Reverse Shoulder Replacement?

A Naples-area senior player is facing shoulder surgery and is looking for helpful information on his options.  His story is below…

What To Do?

“I hurt my shoulder in April, while playing tennis with Matt Davie’s group.  I have had two prior rotator cuff surgeries.  The doctors I have contacted say they believe the operation of choice is a Reverse Total Shoulder Replacement.

I am looking for any tennis players who have had this operation, or may know someone who has had this procedure.  This is a fairly new operation and I’ve had trouble gathering information concerning the post-operative results and whether tennis players are able to get back to the sport.  

If anyone has any information, please share it here or contact me at or 785-806-5501.  

Thanks.  John Corn”

Reverse Shoulder

According to the American Academy of Orthopedic Surgery, A conventional shoulder replacement device mimics the normal anatomy of the shoulder: a plastic “cup” is fitted into the shoulder socket (glenoid), and a metal “ball” is attached to the top of the upper arm bone (humerus). In a reverse total shoulder replacement, the socket and metal ball are switched. The metal ball is fixed to the socket and the plastic cup is fixed to the upper end of the humerus.

Anyone have experience with this problem or new solution?

Health Updates…

Larry Turville is in North Carolina and says his “recovery is going well; but is struggling to put weight back on” (not a problem I have!).

Bob Dilworth, who had his first hip surgery (with my same surgeon) before me, but suffered broken bone complications, just got clearance to start walking again – and hopes to be back on the court this fall.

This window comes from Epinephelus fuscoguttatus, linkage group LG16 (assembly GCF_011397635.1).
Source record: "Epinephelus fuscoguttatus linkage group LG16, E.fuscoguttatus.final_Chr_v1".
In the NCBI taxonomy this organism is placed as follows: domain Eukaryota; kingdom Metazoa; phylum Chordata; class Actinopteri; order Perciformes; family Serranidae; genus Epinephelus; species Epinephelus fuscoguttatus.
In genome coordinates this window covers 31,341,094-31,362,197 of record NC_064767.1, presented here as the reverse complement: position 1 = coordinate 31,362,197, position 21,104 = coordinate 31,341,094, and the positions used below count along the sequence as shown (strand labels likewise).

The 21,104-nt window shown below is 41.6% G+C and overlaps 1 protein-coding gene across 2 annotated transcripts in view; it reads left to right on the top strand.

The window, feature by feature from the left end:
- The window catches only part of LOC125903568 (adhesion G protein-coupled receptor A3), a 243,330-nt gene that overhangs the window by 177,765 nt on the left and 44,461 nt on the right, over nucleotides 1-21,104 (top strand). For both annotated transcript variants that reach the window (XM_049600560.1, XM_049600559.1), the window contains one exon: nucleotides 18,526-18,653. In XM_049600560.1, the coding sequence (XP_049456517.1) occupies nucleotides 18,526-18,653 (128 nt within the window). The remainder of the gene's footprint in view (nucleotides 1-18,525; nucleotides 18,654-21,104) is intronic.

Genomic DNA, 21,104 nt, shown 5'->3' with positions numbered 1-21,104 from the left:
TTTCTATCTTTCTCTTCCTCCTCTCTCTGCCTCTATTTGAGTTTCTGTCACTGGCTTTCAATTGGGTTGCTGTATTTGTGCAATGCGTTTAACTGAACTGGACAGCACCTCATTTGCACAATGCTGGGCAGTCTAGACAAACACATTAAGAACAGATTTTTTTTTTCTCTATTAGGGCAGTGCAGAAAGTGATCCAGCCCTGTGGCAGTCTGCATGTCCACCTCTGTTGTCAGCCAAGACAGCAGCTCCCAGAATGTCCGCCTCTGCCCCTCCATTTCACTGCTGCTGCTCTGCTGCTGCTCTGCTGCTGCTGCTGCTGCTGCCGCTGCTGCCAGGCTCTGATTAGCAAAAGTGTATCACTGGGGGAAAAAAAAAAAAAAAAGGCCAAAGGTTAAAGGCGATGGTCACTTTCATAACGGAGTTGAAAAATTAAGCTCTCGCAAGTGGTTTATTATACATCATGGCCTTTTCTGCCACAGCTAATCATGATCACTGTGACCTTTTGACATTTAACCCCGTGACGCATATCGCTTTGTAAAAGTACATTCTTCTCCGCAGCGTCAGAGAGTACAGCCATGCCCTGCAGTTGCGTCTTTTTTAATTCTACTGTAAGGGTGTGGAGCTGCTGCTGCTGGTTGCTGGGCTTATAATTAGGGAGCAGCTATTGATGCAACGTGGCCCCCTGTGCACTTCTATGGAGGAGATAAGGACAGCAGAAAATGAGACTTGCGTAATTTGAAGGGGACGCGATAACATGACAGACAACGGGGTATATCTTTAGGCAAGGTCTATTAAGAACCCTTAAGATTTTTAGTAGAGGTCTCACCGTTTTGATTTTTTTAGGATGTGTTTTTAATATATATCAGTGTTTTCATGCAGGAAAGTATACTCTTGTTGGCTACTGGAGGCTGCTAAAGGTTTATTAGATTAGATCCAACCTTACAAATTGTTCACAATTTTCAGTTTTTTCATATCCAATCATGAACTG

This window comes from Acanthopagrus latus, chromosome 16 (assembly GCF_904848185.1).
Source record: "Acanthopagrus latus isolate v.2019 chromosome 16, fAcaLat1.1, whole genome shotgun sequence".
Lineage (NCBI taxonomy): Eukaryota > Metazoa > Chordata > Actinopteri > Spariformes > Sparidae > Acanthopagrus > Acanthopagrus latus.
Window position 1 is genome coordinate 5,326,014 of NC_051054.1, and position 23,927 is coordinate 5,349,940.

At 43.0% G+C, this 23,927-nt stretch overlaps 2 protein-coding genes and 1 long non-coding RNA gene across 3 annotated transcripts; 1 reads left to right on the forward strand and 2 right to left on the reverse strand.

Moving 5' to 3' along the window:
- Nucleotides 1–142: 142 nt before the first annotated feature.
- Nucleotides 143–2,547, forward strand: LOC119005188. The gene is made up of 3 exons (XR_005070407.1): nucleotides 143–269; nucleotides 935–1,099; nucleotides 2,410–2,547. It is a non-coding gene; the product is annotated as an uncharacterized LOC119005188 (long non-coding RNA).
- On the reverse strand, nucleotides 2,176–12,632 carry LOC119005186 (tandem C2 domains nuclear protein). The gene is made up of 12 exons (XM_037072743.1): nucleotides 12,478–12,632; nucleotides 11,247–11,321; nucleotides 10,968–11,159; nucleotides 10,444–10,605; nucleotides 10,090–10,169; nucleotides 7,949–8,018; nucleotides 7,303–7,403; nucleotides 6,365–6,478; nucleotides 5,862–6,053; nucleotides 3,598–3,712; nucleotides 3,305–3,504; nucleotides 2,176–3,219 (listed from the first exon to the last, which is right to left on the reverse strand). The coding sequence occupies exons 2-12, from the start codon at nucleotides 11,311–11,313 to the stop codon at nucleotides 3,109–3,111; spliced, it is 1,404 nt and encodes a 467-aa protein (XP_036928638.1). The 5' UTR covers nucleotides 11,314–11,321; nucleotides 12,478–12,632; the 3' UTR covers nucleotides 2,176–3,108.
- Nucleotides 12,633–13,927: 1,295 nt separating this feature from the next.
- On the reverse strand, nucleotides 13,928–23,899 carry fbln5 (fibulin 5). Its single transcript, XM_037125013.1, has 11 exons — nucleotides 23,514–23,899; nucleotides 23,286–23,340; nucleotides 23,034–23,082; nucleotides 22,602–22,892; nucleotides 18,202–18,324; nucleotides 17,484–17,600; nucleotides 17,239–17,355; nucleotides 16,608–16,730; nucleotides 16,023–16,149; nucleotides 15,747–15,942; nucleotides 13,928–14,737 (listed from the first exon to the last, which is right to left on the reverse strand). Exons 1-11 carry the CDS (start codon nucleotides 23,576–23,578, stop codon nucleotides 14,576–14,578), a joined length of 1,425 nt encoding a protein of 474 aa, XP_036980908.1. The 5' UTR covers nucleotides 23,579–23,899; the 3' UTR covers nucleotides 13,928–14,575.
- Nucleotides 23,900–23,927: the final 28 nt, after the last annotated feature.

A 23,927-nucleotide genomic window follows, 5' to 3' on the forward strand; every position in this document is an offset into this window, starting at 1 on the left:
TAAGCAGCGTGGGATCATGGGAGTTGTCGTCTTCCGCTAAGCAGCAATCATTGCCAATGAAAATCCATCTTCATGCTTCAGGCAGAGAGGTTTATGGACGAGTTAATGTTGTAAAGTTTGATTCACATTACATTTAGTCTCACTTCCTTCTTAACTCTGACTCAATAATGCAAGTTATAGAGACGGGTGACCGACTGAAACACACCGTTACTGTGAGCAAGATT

My hip recovery is at about 75% and played my first doubles match today (up in New Hampshire with Bob Wilkie, Jim Nichol, and Nick Ourusoff).  I am not as mobile yet as I used to be; but better than I was before the surgery!

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10 thoughts on “Reverse Shoulder Replacement?

  1. Dr Scofield is the Surgeon that did my shoulder replacement and he told me tennis is not an option for a reverse shoulder replacement. It also is a sign your rotator is torn to a large degree. I recommend you see Scofield he is the right surgeon to see. He is in Sarasota.

  2. I had my shoulder operation over a decade ago. It is a painful and difficult road back. If switching from a one-handed backhand to a two-handed backhand would eliminate the need for the operation then that’s what I would do.

  3. George, Sounds like you are doing great. I’m sure its good to be back playing again.

    Randy, IT IS!! thanks, george

  4. John i had a reverse shoulder replacement 2 years ago and i’m doing fine with it…..however, it is on my off hand shoulder[left]…i’m a righty. i have good range of motion for the service toss and i am a 2 handed backhand and use the left hand as the power on the back hand stroke with no limitations. Dr. Scofield was also my surgeon. Hope this helps.

  5. I had extensive rotator cuff surgery in 2011. It was very painful! I asked my surgeon what my odds were to be able to serve again. He said 50/50. Thankfully I have been serving since 2012 with no problems.

  6. Bill Traiser, of the Pelican Bay Matchpoint tennis group, has had a shoulder replacement, by Guerra. Very successful.

    Lou Celano

  7. George,

    Not familiar with reverse shoulder replacement but have asked a very good shoulder surgeon that I used at the Marlins and Nova Southeastern. When he gets back to me, I will let you know what he thinks.

    Glad to hear your rehab is going well; knowing you I am not surprised.

  8. Response from Dr. Erol Yoldas, MLB/NFL/NCAA surgeon: “It is only appropriate for djd (degenerative joint disease) shoulder WITH an irreparable RTC tear.
    Anything else… djd shoulder with good cuff. Or. Irreparable cuff with no djd
    There are other options”

  9. George,

    More follow-up from Dr. Yoldas: He says the King of Reverses in country is a Dr. Frankle in Tampa. It is a tough procedure with higher complication rate. Dr. Yoldas would be glad to look at his MRI/etc. and give him curb side service if he wants. I have great faith in Dr. Yoldas who was trained by one of the best shoulder surgeons in the country, Dr. Hawkins.

    I hope this helps and he can get a good result.

    Larry and Dr. Yoldas, thanks for great information! George

  10. Larry Starr, What would be the best way to get my MRI to Dr. Yoldas? Would appreciate his input.

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